Mark Pierce, CEO, Cloud Peak Law Group

What Do I Need to Do to Protect My Business?

There’s a lot of legal work and advice your lawyer can help you with when starting a business. This can be from anywhere about funding, taxes, business names, copyrights, and employees. One question you should always ask is, what do you need to do to protect your business? 

This can be about protecting your business name and brand identity, protecting your firm and reducing risks, as well as protecting your company from financial issues and legal cases by having the necessary documents and insurance in place.

Denise Hemke, Chief Product Officer, Checkr

Do I Need to Register a Trademark?

When starting a business, it’s crucial to consider whether you have registered a trademark. A trademark is a legal means of protecting your business’s name, logo, and other distinctive features.

Registering a trademark grants you exclusive rights to use the name or logo with your goods and services. Failure to register a trademark may lead to someone else claiming rights to your name or logo, preventing your use of them. Moreover, you may also be held liable for damages if someone else has already acquired the trademark rights to your name or logo. Hence, it is vital to register a trademark before beginning your business to ensure that it is legally recognized and safeguarded.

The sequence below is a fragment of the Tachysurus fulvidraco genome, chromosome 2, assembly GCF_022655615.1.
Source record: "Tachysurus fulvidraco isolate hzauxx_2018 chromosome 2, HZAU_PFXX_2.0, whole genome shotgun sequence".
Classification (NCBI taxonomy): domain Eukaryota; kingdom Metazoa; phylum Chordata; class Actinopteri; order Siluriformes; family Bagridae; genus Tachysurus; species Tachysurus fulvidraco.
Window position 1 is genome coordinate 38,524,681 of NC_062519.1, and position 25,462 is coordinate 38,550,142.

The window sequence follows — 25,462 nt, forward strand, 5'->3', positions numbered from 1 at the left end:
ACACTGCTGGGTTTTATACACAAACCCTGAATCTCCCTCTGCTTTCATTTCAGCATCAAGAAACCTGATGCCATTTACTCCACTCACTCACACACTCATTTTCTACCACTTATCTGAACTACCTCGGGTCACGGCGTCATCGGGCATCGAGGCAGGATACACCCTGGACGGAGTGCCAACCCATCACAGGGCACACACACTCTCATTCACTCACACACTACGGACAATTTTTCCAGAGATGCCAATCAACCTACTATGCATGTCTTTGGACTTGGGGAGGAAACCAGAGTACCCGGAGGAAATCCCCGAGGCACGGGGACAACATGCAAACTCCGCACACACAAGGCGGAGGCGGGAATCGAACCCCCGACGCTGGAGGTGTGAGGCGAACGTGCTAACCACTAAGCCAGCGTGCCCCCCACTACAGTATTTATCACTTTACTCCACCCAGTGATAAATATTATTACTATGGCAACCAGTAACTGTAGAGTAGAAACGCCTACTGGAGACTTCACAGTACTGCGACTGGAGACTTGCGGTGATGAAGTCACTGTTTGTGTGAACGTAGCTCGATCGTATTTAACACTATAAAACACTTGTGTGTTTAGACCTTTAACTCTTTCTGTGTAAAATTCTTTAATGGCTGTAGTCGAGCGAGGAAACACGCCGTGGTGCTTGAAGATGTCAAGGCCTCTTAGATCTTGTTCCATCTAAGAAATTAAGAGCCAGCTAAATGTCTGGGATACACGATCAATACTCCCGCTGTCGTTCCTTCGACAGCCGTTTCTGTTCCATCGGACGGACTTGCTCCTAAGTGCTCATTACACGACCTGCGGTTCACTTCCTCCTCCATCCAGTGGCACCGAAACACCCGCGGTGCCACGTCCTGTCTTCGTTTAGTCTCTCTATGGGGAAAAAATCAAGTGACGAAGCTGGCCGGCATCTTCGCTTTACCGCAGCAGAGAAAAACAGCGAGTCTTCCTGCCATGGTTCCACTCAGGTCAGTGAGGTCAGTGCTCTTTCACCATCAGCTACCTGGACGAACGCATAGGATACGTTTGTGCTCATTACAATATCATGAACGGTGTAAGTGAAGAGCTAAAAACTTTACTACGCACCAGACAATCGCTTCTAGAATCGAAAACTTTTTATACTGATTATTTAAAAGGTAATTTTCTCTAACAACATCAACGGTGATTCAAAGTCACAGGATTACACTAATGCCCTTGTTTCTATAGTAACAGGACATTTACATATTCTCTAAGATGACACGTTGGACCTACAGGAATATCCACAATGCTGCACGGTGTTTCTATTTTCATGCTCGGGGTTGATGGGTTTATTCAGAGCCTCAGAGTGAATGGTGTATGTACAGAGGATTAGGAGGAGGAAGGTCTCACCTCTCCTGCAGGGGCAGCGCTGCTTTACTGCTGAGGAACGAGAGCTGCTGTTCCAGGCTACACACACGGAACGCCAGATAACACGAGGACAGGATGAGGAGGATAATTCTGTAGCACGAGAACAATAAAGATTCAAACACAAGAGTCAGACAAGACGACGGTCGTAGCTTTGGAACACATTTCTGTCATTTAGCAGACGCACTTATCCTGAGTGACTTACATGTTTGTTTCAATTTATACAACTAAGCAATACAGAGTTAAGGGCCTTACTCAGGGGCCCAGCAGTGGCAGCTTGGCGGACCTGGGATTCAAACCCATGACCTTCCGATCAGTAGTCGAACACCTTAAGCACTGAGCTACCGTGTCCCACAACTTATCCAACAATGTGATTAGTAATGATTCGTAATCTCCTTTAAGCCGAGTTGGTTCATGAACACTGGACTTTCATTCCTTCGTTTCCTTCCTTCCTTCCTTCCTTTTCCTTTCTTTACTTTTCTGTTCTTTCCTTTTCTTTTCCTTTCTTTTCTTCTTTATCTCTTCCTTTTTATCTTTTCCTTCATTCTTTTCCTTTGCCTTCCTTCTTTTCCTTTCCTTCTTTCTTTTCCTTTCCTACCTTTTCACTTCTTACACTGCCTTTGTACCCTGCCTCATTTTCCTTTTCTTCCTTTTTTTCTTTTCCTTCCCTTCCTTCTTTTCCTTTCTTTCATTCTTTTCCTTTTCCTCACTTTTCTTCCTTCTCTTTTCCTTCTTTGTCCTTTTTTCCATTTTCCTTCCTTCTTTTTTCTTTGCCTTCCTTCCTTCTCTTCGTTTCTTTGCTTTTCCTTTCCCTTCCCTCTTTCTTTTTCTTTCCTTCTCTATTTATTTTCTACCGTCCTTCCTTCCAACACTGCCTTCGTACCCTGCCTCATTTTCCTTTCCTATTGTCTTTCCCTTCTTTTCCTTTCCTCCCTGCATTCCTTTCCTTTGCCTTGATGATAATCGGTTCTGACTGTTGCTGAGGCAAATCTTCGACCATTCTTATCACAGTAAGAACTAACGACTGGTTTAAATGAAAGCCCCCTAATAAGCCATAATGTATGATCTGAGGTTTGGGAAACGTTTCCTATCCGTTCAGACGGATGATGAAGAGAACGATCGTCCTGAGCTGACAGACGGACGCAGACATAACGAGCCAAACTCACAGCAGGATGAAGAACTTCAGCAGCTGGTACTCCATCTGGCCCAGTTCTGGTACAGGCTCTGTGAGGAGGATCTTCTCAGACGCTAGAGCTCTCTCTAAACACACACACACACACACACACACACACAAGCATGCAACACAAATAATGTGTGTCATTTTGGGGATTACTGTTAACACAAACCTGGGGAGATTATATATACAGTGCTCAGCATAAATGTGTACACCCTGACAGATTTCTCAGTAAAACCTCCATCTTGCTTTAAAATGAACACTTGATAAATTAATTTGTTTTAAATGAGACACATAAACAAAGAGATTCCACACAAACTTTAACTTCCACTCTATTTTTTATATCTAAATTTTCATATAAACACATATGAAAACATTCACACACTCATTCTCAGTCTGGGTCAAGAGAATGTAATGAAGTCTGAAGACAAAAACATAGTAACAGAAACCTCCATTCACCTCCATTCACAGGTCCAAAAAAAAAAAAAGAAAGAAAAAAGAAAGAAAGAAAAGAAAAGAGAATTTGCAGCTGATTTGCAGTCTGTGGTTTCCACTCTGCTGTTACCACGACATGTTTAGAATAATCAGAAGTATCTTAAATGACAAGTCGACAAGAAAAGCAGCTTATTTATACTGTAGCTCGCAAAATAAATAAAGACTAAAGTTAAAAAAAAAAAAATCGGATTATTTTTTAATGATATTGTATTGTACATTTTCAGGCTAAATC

If you have not yet registered a trademark, it’s highly recommended that you do so as soon as possible. This action will help protect your business and its assets.

Burak Özdemir, Founder, Online Alarm Kur

What’s the Right Legal Structure for My Business?

One legal question every entrepreneur should ask when starting a business is, “What legal structure is most appropriate for my business?” This question can help determine the most advantageous legal entity for the business, which can impact everything from taxation to liability.

James Scott, Founder, Embassy Row Project

Am I Infringing on Existing Patents?

As a 40-year product inventor and engineer, you need to make sure your product idea is not infringing on any existing patents or copyrighted tag lines of previously established competitors. This is important to avoid potential legal disputes, costly litigation, and reputational damage. Conducting a thorough search of existing patents and trademarks can help identify potential conflicts and allow for adjustments to be made to the product or invention.